Leonard Slatkin: US orchestras lack boldnessmain
The maestro has written to the New York Times in response to Zachary Woolfe’s article on the failure of US orchestras to promote their assistant conductors. His letter was savagely truncated to 250 words.
Slippedisc.com can now publish the full letter below, for the greater edification:
Letter to the Editor
In his excellent and timely article from June 4, 2021, Zachary Woolfe writes of the many hurdles facing conductors in the United States, most of them regarding the opportunity to lead major orchestras in the country. As he rightfully points out, the pandemic has created a series of new challenges that could benefit and change the landscape in the near future.
Referencing Leonard Bernstein’s leap to conductorial stardom as a last-minute substitute for an ailing Bruno Walter in 1943, Mr. Woolfe shows us one path to a future on the podium. The same happened to me and provided a jolt to my career: In 1974, I was the associate conductor of the St. Louis Symphony when I received calls to fill in for Riccardo Muti at the New York Philharmonic, Daniel Barenboim at the Chicago Symphony Orchestra, and Sir Adrian Boult at the Royal Philharmonic in London during that one season.
These opportunities were made possible because of my time serving in secondary positions with an orchestra in the middle of the country. In 1968, my first year on the job, my functions were similar to those described in the article. I did not lead any subscription programs for two seasons, when the music director and musicians thought I was finally ready. Up until then, I attended every rehearsal and performance, led eighty-three children’s concerts, and conducted the occasional run-out date. The early years of an assistant were about watching, listening, and learning.
Those days are long gone. Even among the aspirants named in the piece, most of them are already getting engagements on the road. The task of absorbing an incredible amount of information, both musical and managerial, is daunting at best. Heading up an orchestra in this part of the twenty-first century is much more complex than it was when I began. Young baton wielders need to be careful not to move too quickly, as that potential star can burn out just as fast as it ascends.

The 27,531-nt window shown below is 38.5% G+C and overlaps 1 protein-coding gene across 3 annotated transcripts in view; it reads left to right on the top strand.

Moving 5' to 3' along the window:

But there is a point that Mr. Woolfe makes which is troublesome, at least on one level. He writes, “When Marin Alsop steps down from the Baltimore Symphony Orchestra this summer, it will leave the top tier of American ensembles as it was before she took the post in 2007: without a single female music director.” True, but that assessment is missing another key ingredient. It will leave the top tier American ensembles without an American music director, period. At the moment, there are at least four vacancies for the top jobs in the United States. One only need look at the conductors on the schedule for the 21-22 season to find out if we will have a native-born director in the foreseeable future.
During the last part of the twentieth century and well into this one, conductors such as Michael Tilson Thomas, Gerard Schwarz, David Zinman, Robert Spano, David Robertson, Marin Alsop, myself, and others, were all music directors of important orchestras. And we were all regulars on the guest conducting circuit. Some of us served as assistant conductors in the States and some did not. But all of us were guided by mentors who looked after us. These were not agents or managers but rather people connected to the music industry who had a birds-eye view of the entire landscape.
My own advice for the current crop of assistants is simple: stay put for a little while. I know you are all anxious to lead Mahler 2, Salome or Sacre. Much of your repertoire will come later. Develop your communication style, as this is a critical part of the profession today. Reach deep into your communities, doing work that the music director usually cannot. When possible, go to other orchestras, not to conduct but to observe, listen, and learn.
Boards and administrators must also play a crucial part. After all, they make the decisions as to who will lead their orchestras. Clearly the priority is on music-making when determining who is best qualified to become music director. But part of that decision must also be about boldness—finding the person who has innovative ideas, connects with both the orchestra and community, and can create a truly individual identity for the organization.
Possibly, that person has been in sight all along.
Music Director Laureate, Detroit Symphony Orchestra
Conductor Laureate, St. Louis Symphony Orchestra
Author of Classical Crossroads: The Path Forward for Music in the 21st Century